The A-Z of Geek Cinema: G is for Gangs Of New York

What responsibility do we have to history? Should it be something held up as sacrosanct, or is it as malleable an object as the truth appears to be? History is written by the winners, it is said, but what’s to keep that from being later rewritten, and underscored, and struck through, and deleted, and retyped and retyped and retyped? So we arrive at Martin Scorcese’s Gangs of New York. Long in gestation, even longer in preproduction, and then finally released in the culmination of the passion project of one of Hollywood’s best directors (if not history’s). But, what does it say about America, and what does it say about his beloved New York? And most importantly, what does it say about US?

The thesis of the film would at first seem to be that America as we know it, and specifically New York City, was born in the ashes of the Draft Riots of 1863. The country was in the midst of the Civil War, and the tensions between all peoples, between races and classes, were at a high. The film starts off earlier though, when the dissension came down almost solely along nationality lines. The so called “natives”, and the Irish immigrants who they saw as encroaching on their god-given land. Liam Neeson kills it in this scene, by the way. But even he is outshone by Daniel Day Lewis, who, in the role of Bill “the Butcher” Cutting, absolutely rules the screen with an iron fist. In a frenetically shot battle scene, scored to a very anachronistic Peter Gabriel track, Bill kills Neeson’s “Priest Vallon”, which is witnessed by Vallon’s young son, Amsterdam. And this is where the film actually is coming from.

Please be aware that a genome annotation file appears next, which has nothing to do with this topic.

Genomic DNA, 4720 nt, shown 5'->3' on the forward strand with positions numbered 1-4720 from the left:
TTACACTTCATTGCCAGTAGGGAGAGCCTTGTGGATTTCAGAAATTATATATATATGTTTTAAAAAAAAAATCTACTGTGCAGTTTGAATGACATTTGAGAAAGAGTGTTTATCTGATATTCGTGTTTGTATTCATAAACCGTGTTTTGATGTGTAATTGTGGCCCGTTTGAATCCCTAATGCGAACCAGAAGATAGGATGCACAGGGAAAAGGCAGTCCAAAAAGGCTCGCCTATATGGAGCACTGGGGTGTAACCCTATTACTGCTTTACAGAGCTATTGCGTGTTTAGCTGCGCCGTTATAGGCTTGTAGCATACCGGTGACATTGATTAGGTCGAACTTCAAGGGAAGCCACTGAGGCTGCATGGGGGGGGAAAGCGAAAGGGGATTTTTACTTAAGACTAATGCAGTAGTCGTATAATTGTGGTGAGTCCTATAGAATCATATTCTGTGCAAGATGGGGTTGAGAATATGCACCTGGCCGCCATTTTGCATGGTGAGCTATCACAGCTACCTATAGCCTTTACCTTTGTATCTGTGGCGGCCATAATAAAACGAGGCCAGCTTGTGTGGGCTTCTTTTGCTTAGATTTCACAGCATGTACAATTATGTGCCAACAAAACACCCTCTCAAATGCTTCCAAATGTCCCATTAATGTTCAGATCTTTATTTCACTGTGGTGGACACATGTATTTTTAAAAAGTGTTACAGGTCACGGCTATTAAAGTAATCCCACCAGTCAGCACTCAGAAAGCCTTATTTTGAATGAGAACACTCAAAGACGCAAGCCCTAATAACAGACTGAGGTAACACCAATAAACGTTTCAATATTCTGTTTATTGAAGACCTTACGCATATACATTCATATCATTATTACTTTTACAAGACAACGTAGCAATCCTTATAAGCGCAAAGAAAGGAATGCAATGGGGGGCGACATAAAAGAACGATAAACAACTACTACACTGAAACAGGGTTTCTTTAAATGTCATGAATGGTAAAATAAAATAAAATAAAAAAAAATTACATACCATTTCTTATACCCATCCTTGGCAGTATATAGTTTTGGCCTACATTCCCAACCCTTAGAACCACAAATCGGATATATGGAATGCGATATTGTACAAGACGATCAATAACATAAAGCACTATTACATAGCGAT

Lip service is paid by Scorcese about the “fires of American history” and how the country and city was born out of the flames of the riots, but the movie is really about fathers and sons. Leonardo DiCaprio’s Amsterdam, looking to revenge himself on the man who killed his father, who eventually becomes a father figure to him in his own right, and who he eventually turns on and kills himself. I understand the reasoning behind this: Scorcese needed a dramatic hook to hang his plot sketches of New York life at the time on. But I’ll be honest: if it weren’t for Daniel Day Lewis, this plot would be thin as anything. DiCaprio is game, but his accent isn’t, and he just seems too… I don’t know, pretty for the role. And let’s not bring up Cameron Diaz and whatever accent she’s trying to do.

But this is the problem with history: to tell it right, you have to be willing to ignore plot structure and three acts and what’s “Dramatically Appropriate” and go with what is the truth. Which gets even trickier when it comes to Gangs of New York, as the book it is based on is a collection of what can nicely be called “urban myths”, of 7 foot tall men with fiery red hair swimming across the East River and drinking barrels upon barrels of rotgut and whiskey while doing so, of legendary gangs of ruffians and vagabonds, of larger than life people doing larger than life things. But what makes it interesting is there is also honest to god truth in there as well, historical figures such as Boss Tweed and Tammany Hall, Hell Cat Maggie, and the man Bill the Butcher was based on, William Poole. But how do you separate the fact from the fiction?

Turns out, in the end, it doesn’t much matter what is fact and fiction. It all becomes “history”, that long ago time when things happened and occasionally they’re remembered in books and television specials and movies. Just like this one. So the fact of the past becomes replaced by the fact of the film. The opening battle between the “Dead Rabbits” and their confederates with the Natives? It never happened. There was one much later, in 1857, between the Dead Rabbits and the Bowery Boys, but that’s not in the film. There was much violence and destruction during the Draft Riots, yes, but much of it was perpetrated by the Irish gangs against African Americans.

But again, it doesn’t matter. What people remember is the story, the bigger arc. It turns out Scorcese made the right decision by hanging his movie onto a dramatic skeleton of a plot, as it allows the larger details to bleed through and become the real story. Fact replaced by fiction replaced by fact. ‘Til ultimately, like Amsterdam says in voiceover at the end of the film, “And no matter they did to build this city back up again, for the rest of time, it would be like nobody even knew we was ever here.”

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